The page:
At last, green shoots of Spring emerging from the gloom. The Barbican Spring schedule offers plenty if hope First off from 13-15 January, Simon Rattle conducts György Ligeti Le Grand Macabre, with the LSO and a strong cast that headed by Peter Hoare as Piet the Pot. I love Ligeti's quirky music and enjoyed then ENO production by Alex Ollé and Las furas del Baus back in 2009 Read more here That was the one with the giant woman whose body "was" the stage. Le Grand Macabre is as frustrating as it is inventive, so staging it takes some doing But I'm not sure what Peter Sellars will do to it No doubt it attracts the mega trendy crowd as it's selling fast though very expensive. On 19/1, however, and just as high profile, Rattle is conducting Mahler Symphony no 6 together with the world premiere of Mark-Anthony Turnage's Remembering 'in memoriam Evan Scofield. This is a keynote concert, which will also be streamed on the LSO website, a wonderful development, since it brings the orchestra to the world Another Britisn music world premiere the next day, 201, Philip Cashian's The Book of Ingenious Devices, conducted by Oliver Knussen, together with Strauss Macbeth and Elgar Falstaff An intriguing programme in true Ollie style - will Cashian's piece have Shakespearean connections ? Huw Watkins is the soloist so presumably it's a piano concerto of some sort A big threme this season is "Russian Revolutionaries", so plenty of Shostakovich, but more unusually, Galina Ustvolskaya's Symphony no 2 with the Melos Ensemble at LSO St Luke's on Jan 21st That weekend, a Philip Glass Total Immersion with better choices than some recent Total Immersions. All ears and eyes alert for Jonas Kaufmann's four day residency at the Barbican at the beginning of February That's been sold out for months, so hopefully, he'll be well enough Wagner, Strauss (Vier letzte Lieder, nach !) he's also doing an "in conversation" Sakari Oramo with the BBCSO and Antonio Pappano with the LSO, both interesting non standard programmes, and Daniel Harding weithn the LSO on 15/1 with Rachmaninov Symphony no 2 and another Mark-Anthony Turnage premiere, Håkan with dedicatee Håkan Hrdenberger as soloist. Yet another British composer premiere, Nicola LeFanu's The Crimson Bird for soprano (Rachel Nicholls) and the LSO, conducted by Ilan Volkov on 17/2 and a Detlev Glanert premiere on 3/3 with Oramo and the BBC SO. An extended Nash Ensemble residency at LSO St Lukes (lots of RVW chamber music) and and Andreas Scholl on 14/3 Then two concerts with Fabio Luisi on 16th and 19th March I'm opting for the second, with Brahms German Requiem François-Xavier Roth starts another After Romanticism series on 30/3 with the LSO - Debussy Jeux, Bartok Piano Concerto no 3 and Mahler Symphony no 1. Then a 3 concert series with the New York Philharmonic and Alan Gilbert - John Adams, Mahler, and the European premiere of Esa-Pekka Salonen's Cello Concerto. Janine Jansen, Murray Perahia and Mariss Jansens with the Bavarian Radio Symphony Orchestra and a keynote Dvořák Requiem on 13/4 with Jiří Bělohlávek, the BBC SO, the BBC Symphony Chorus, Brindley Sherratt, Ricahrd Samek, Jennifer Johnston and Katerina Kněžíková Then Easter is upon us !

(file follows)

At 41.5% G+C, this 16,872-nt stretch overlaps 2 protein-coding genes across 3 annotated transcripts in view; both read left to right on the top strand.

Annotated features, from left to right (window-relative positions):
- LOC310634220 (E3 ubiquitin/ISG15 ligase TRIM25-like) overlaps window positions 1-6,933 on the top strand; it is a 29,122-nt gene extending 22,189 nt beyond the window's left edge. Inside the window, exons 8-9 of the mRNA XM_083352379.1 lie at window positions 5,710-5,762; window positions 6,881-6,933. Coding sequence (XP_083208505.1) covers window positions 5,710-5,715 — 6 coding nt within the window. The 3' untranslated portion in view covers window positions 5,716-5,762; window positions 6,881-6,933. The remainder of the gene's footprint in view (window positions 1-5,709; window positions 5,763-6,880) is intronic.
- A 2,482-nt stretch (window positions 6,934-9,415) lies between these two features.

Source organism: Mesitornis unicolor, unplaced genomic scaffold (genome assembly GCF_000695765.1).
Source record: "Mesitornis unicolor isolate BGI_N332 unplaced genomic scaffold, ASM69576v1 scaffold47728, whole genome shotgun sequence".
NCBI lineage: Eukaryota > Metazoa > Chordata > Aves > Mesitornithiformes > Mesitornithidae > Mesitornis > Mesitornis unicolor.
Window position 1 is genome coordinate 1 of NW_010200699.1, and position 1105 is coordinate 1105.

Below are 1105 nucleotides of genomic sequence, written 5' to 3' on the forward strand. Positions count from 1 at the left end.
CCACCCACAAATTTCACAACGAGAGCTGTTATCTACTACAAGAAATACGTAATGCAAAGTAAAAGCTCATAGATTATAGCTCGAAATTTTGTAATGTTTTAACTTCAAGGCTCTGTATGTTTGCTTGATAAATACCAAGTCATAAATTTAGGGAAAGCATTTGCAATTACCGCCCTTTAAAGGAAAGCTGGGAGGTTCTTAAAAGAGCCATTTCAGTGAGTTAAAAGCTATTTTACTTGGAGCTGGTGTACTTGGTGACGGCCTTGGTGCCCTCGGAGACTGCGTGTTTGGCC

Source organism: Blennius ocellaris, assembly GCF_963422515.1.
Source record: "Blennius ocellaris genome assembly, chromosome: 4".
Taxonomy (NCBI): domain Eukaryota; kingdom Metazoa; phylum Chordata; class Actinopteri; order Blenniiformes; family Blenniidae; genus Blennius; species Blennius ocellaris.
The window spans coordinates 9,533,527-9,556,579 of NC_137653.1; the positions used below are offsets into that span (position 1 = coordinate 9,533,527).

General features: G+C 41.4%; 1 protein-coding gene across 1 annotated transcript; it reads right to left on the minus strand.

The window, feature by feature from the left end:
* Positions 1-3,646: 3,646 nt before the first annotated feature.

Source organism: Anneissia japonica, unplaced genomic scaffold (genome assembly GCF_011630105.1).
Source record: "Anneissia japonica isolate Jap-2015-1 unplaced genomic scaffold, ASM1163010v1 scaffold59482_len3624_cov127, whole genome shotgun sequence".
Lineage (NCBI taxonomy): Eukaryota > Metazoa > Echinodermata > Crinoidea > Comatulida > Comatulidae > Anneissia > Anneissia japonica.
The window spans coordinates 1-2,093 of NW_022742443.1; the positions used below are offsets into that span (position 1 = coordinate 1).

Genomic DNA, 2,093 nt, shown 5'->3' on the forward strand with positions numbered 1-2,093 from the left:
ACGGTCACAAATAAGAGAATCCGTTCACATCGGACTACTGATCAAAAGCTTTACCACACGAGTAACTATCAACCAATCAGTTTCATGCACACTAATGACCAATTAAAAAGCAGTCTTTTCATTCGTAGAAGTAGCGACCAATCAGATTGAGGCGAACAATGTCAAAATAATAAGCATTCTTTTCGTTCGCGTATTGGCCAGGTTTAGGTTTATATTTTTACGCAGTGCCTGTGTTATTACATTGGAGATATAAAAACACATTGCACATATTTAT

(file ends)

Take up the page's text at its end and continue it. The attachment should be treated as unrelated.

From its origins as a coarse dance instrument to a symbol of courage and defiance, the cello has inspired so many of the west’s greatest composers and performers“Why write for a violin when there is the cello?” asked Rachmaninov. There is something peculiarly lovable about the cello, with its tenor radiance, narrow waist, gleaming shoulders and back of flaming maple: to play it you must embrace it, and its resonating chamber rests upon your heart. Rostropovich captured that warm physical connection when he recalled that as a tired boy he would lie the cello on its side and “squeeze my backside into the carved dip near the f-holes”. Dvořák said that its upper register “squeaks and the lower growls”, but for Ernest Bloch it was a voice “vaster and deeper than any spoken language”.For Anthony Trollope it was “the saddest of instruments”; indeed, it has acquired the role of chief mourner, a long way from its beginnings as a dance-band bass. It was a cellist who performed at the memorial for the Paris terrorist attacks in 2015, and another, Yo-Yo Ma, who commemorated the 10th anniversary of 9/11, with solo Bach. Think of Elgar’s famous concerto, or Fauré’s funereal Élégie: the instrument is now synonymous with sorrowful eloquence. Continue reading...
Yesterday I heard pianist Mikhail Pletnev play the Rhapsody on A theme by Paganini. This is such a well-known piece, yet it always grabs my attention. Other selections are combined on the same recording to give us the following: Piano Concerto No. 1 in F sharp minor, Op. 1 Rhapsody on a Theme of Paganini, Op. 43 Performed by Mikhail Pletnev (piano), with the Philharmonia Orchestra, Libor Pešek conducting. Pletnev has amazing virtuosity and tonal sensitivity. This seems to push the music close to an interpretative meltdown. And that’s why I like it! Here is Mr. Pletnev performing the Rhapsody with the Berlin Philharmonic:
Sergei Rachmaninoff (1 April 1873 28 March 1943) was a Russian composer, pianist, and conductor. Rachmaninoff is widely considered one of the finest pianists of his day and, as a composer, one of the last great representatives of Romanticism in Russian classical music. Early influences of Tchaikovsky, Rimsky-Korsakov, and other Russian composers gave way to a thoroughly personal idiom that included a pronounced lyricism, expressive breadth, structural ingenuity, and a tonal palette of rich, distinctive orchestral colors. The piano is featured prominently in Rachmaninoff's compositional output. He made a point of using his own skills as a performer to explore fully the expressive possibilities of the instrument. Even in his earliest works he revealed a sure grasp of idiomatic piano writing and a striking gift for melody.
Great composers of classical music